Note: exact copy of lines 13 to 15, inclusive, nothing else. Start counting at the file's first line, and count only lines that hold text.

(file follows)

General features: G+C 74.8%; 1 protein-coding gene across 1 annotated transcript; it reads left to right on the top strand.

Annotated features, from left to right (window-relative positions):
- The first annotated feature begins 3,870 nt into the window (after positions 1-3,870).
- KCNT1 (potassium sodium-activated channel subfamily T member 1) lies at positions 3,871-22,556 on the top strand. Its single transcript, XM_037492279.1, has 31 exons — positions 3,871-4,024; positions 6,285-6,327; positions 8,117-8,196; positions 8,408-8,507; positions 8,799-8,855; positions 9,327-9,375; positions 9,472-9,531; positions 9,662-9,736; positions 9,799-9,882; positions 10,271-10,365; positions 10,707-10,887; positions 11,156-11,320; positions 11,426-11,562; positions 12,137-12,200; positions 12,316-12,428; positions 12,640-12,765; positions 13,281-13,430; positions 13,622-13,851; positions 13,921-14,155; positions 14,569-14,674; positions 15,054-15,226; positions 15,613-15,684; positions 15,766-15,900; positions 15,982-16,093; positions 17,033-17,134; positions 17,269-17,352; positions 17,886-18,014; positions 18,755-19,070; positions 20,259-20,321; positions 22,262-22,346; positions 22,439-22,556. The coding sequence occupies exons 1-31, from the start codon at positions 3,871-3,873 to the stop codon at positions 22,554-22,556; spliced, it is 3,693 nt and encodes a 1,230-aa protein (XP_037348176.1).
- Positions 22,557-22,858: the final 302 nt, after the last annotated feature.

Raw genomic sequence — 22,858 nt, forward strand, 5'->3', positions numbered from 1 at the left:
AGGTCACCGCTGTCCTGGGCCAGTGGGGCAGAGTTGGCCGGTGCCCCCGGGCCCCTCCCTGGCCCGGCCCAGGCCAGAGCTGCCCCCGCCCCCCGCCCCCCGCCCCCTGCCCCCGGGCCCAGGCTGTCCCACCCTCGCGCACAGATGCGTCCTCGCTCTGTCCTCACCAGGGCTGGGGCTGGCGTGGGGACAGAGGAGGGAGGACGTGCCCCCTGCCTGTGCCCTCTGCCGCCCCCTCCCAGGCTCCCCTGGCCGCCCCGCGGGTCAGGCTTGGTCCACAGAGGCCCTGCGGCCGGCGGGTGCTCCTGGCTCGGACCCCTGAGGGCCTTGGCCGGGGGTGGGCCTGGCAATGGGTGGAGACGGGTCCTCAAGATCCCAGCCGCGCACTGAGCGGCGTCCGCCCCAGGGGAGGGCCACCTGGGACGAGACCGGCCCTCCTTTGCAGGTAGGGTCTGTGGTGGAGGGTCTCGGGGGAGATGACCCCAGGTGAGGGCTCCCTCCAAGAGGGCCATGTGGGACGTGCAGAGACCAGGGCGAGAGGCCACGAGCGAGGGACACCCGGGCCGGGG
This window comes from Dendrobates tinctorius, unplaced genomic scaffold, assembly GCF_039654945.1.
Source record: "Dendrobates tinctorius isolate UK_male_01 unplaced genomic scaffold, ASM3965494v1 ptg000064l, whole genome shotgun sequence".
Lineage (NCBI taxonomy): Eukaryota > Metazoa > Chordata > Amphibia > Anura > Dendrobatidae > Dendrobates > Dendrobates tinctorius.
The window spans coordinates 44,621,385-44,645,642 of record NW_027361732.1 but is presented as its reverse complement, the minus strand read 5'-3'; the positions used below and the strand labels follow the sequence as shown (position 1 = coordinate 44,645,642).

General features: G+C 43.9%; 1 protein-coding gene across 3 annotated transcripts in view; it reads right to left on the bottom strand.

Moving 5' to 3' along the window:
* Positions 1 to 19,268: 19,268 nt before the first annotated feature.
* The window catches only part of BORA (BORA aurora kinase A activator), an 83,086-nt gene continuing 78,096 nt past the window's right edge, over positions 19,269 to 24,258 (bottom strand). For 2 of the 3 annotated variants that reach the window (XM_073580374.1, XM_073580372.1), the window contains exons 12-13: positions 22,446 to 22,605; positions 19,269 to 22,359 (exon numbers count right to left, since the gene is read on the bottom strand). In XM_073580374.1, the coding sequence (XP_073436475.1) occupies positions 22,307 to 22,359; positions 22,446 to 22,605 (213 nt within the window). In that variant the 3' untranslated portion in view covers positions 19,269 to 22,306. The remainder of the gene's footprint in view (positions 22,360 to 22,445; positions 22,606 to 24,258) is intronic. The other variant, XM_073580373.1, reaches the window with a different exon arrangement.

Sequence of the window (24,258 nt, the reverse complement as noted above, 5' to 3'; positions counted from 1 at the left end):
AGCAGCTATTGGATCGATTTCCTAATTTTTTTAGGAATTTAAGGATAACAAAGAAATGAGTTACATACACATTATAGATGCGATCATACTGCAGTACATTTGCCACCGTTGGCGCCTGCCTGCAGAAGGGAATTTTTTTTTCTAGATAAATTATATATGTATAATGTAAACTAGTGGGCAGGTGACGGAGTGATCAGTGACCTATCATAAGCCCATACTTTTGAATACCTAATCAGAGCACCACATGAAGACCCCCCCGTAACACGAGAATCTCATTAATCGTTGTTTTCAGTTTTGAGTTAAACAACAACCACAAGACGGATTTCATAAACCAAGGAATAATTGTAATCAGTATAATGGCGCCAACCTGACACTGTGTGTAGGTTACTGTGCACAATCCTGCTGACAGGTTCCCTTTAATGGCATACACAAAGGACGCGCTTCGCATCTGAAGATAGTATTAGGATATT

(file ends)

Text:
Moving 5' to 3' along the window:
* Positions 1 to 19,268: 19,268 nt before the first annotated feature.
* The window catches only part of BORA (BORA aurora kinase A activator), an 83,086-nt gene continuing 78,096 nt past the window's right edge, over positions 19,269 to 24,258 (bottom strand). For 2 of the 3 annotated variants that reach the window (XM_073580374.1, XM_073580372.1), the window contains exons 12-13: positions 22,446 to 22,605; positions 19,269 to 22,359 (exon numbers count right to left, since the gene is read on the bottom strand). In XM_073580374.1, the coding sequence (XP_073436475.1) occupies positions 22,307 to 22,359; positions 22,446 to 22,605 (213 nt within the window). In that variant the 3' untranslated portion in view covers positions 19,269 to 22,306. The remainder of the gene's footprint in view (positions 22,360 to 22,445; positions 22,606 to 24,258) is intronic. The other variant, XM_073580373.1, reaches the window with a different exon arrangement.